From legacy to autonomous rail

We have found that introducing autonomous systems to a network of human-operated systems creates complex and difficult-to-predict behaviours. Also, performance benefits might not be seen until there is a high prevalence of autonomous systems across a network.

Sunlight shining into Empty railway station platform

PhD student: Emily Morey

Supervisory  team: K. Galvin and R. E. Wilson

A mix of technologies

Transforming large-scale networks such as transport infrastructure from legacy human-operated technology to using better performing autonomous systems is a major challenge. The required scale of investment means a prolonged time of older, human-operated devices and incoming autonomous technology operating alongside each other.

This mixing of technologies creates complex interactions and behaviours that mean the transitional system performance does not simply reflect the balance of the old and new approaches. Understanding this is important to manage and monitor the introduction of autonomous technology to a legacy network.

We have investigated this transition by modelling the safety limits and operation of a rail system that includes human-operated and autonomous goods trains.

Rail network characteristics

We found that different types of rail networks have different characteristics:

Human operation

Human-operated trains require long safety margins of track due to being limited by trackside signal control and limited driver information. This caused networks to stall very quickly above a certain track density of trains.

Autonomous trains

Autonomous trains potentially have far shorter safety margins than human-operated trains through information sharing across a network. We found that a fully autonomous train network could more than double the flow rate of trains seen with human-operated trains only.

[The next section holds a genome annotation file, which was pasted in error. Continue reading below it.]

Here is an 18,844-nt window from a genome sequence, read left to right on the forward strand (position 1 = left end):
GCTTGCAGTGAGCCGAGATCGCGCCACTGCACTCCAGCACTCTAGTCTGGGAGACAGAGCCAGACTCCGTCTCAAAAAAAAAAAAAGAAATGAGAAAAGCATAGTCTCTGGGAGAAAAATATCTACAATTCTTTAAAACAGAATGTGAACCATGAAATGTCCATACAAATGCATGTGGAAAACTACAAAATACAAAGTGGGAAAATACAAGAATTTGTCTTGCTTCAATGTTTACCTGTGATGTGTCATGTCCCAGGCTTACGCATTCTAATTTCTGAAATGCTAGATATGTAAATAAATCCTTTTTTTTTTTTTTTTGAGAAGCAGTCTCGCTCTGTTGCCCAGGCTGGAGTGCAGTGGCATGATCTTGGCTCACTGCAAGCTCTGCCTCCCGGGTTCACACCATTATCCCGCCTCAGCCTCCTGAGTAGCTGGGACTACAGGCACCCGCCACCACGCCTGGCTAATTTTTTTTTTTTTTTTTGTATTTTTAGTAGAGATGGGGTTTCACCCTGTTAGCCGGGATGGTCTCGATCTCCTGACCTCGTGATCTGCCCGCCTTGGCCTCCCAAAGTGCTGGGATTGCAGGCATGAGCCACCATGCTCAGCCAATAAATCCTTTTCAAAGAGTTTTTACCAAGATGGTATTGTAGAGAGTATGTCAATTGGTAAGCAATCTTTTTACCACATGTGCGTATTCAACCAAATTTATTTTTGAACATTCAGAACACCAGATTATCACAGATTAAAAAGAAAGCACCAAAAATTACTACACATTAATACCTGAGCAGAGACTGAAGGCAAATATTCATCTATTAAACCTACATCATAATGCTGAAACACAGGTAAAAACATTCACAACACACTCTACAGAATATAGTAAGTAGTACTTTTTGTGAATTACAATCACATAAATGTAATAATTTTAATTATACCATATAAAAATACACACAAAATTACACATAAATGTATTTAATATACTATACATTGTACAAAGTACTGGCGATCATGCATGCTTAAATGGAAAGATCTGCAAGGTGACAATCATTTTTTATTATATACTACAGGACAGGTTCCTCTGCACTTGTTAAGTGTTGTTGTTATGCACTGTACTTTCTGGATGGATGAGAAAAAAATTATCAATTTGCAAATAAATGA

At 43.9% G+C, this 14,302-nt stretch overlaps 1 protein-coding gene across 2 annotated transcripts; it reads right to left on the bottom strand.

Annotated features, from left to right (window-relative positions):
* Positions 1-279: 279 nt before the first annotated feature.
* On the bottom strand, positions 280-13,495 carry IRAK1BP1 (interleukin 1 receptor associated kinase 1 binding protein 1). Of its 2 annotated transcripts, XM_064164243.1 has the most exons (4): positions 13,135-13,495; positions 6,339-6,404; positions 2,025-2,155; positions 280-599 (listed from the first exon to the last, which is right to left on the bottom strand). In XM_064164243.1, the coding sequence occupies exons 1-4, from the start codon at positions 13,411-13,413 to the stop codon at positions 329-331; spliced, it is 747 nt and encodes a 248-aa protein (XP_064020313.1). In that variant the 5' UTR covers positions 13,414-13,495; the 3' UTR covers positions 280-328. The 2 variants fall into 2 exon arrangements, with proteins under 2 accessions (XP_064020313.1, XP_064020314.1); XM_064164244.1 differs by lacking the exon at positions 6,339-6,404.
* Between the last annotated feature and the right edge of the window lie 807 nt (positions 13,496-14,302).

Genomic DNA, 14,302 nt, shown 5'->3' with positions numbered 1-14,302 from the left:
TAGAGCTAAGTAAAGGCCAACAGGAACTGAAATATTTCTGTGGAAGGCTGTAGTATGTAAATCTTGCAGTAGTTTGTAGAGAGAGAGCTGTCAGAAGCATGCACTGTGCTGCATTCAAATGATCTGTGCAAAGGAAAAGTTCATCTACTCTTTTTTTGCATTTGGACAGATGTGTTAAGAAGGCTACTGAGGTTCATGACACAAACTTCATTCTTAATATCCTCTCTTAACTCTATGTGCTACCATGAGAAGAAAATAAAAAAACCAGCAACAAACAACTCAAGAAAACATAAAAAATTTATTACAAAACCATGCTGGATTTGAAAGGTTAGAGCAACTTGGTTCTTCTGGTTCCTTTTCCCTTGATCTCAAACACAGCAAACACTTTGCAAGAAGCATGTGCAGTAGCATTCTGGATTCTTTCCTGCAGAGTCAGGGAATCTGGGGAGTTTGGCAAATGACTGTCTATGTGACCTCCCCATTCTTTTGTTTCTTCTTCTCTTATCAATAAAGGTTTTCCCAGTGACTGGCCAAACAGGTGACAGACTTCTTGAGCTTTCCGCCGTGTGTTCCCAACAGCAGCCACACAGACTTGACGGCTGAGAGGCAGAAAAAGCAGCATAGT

Mixed operation

Operating human-controlled and autonomous trains in a network leads to highly complex behaviours. Low numbers of autonomous trains are usually surrounded by human-operated trains, which limits their performance, while the legacy trains offer poorer performance as they become blocked by the autonomous systems. This means there is little increase in network performance until a large proportion of trains are autonomous.

This provides insight for managing the transition of any network from legacy towards autonomous systems:

  • Mixing technologies results in behaviours that are complex and difficult to predict;
  • The benefits of introducing autonomous systems into legacy networks might only be seen once a significant proportion of systems are autonomous;
  • The performance of a mixed-technology network might be improved by managing where new, autonomous technology is deployed. For example, with rail, separate clustering of autonomous and human-controlled trains helps avoid the performance of each being reduced by the mixing of technologies;
  • Simulations are essential for proving the safety and potential capacity of any proposed technology changes to legacy-based networks.

The rich behaviour emerges despite having only two types of behaviour: fully human-controlled and fully autonomous. Real systems are far more diverse, with increasing levels of automation typically introduced over time. This greater diversity will only add to the complexity of operations.

Both the current and future work demonstrates the complexities that need to be navigated in a mixed-technology network before improved performance can be expected. Understanding this is critical to giving long-term confidence in investment decisions and in safety.